Have all resources available in easy-to-find places on your website and leave your sales reps to do what they do best—selling—rather than signposting prospects to information.
Prioritize Customer Experience
Buyers are 34% more likely to buy from vendors that do this (and 32% more likely to renew)—Deloitte
Providing an incredible customer experience (CX) throughout the buyer journey isn’t just good for your prospects, but for your bottom line, too. Businesses that make CX a top priority are 18% more likely to exceed their revenue goals within 12 months versus those that don’t.
Your content may read better than the New York Times Best Sellers list and your product videos may be Oscar-worthy, but without the customer experience to match, even your best marketing efforts will fall flat.
So, what exactly constitutes excellent customer service? There are many contributing factors, but one pillar to base your customer service on is humanity. It’s important to most customers—84% of them in fact—to be treated like a human being rather than just another number. Achieving this can be as easy as simply remembering that you’re communicating with a human being when crafting marketing materials or conversing with prospects. Keeping your CRM 100% up to date can help with this, ensuring your sales team and customer service reps have current and relevant customer information immediately at hand, enabling them to easily reference attributes unique to the customer in conversation.
Facilitate Digital Self-Serve
More than three-quarters of buyers now prefer it to face-to-face interaction—McKinsey
Some things should always be done in person—breakups, for instance. But B2B sales are no longer one of them. A perfect example of a trend accelerated by the circumstances of the past few years, most buyers now prefer digital self-serve and remote engagement to traditional face-to-face communication.
And this doesn’t only apply to smaller scale B2B transactions—70% of decision-makers are open to making remote purchases in excess of $50,000, with 27% willing to spend more than $500,000. Therefore, if your business can facilitate sales via e-commerce but has yet to get started, now’s the time to begin. If e-commerce isn’t an option, ensure that you at least make video meetings available to your prospects—the amount of revenue generated from video communication has spiked 69% since April 2020.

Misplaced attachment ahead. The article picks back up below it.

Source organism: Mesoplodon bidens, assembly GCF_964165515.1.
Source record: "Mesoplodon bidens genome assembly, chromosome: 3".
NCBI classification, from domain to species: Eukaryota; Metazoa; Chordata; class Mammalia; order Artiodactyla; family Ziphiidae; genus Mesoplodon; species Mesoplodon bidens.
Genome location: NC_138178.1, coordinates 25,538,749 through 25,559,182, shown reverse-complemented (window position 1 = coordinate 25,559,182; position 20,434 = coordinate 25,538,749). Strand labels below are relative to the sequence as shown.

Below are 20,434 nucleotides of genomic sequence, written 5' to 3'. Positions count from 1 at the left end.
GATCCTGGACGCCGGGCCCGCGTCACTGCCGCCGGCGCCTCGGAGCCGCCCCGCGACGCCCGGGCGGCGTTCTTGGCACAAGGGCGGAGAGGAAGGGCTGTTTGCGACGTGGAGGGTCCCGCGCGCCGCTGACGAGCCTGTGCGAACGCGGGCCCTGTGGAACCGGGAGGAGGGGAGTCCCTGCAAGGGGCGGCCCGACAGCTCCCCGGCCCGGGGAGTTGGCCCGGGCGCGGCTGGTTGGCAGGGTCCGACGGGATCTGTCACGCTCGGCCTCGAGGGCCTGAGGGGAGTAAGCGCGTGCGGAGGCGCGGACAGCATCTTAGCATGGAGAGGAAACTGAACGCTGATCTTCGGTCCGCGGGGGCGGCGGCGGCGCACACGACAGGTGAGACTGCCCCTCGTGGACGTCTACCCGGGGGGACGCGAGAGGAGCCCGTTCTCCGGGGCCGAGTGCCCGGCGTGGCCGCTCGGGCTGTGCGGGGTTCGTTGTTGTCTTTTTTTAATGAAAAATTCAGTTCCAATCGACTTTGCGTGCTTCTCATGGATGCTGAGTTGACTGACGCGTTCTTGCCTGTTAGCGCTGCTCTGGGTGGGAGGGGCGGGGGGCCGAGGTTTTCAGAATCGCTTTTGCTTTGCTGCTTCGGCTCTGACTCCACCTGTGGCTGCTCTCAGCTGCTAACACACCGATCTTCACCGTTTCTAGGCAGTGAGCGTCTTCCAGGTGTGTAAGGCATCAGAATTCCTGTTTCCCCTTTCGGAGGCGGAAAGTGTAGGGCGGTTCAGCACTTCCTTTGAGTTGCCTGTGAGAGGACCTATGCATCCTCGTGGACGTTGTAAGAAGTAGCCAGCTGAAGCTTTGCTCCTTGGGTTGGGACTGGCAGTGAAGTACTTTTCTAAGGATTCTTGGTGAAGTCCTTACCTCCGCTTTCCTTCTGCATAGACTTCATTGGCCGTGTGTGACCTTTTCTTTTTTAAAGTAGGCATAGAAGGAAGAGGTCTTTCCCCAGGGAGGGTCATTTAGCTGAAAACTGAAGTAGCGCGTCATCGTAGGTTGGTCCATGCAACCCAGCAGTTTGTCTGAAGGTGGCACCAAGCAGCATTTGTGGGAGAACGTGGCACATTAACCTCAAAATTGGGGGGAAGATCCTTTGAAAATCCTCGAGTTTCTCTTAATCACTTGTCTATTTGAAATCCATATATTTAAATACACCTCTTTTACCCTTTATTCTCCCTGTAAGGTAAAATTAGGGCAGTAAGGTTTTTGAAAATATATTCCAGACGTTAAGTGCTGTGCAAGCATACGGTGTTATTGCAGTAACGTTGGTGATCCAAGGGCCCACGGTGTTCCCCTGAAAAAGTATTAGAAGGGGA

Ensure Reality Meets Expectations
80% of buyers have switched from suppliers whose services don’t align with their needs—BusinessWire
This statistic about customer churn underscores everything we’ve spoken about so far, emphasizing just how important it is to meet your buyers’ expectations. After all, if the service you provide doesn’t meet their criteria, they won’t hesitate to leave.
To reduce customer churn, you should not only enhance all elements of the buyers’ journey that precede conversion, but post-sale interactions too. Make your after-sales service part of the appeal of working with you and ensure your CX team is regularly checking in with your clients. Not only does this make your customers feel valued, but it also helps you identify clients that need additional TLC. By pre-empting any issues, you can nip them in the bud early, reducing the likelihood that your customers seek help elsewhere—namely from your competitors.
You’ve Mastered the Journey, Now Add the Customers
After investing time and resources in enhancing your B2B buyers’ journey, why not give your pipeline a head start by enlisting the help of a partner like DemandScience that can help you identify in-market buyers looking for your products and services!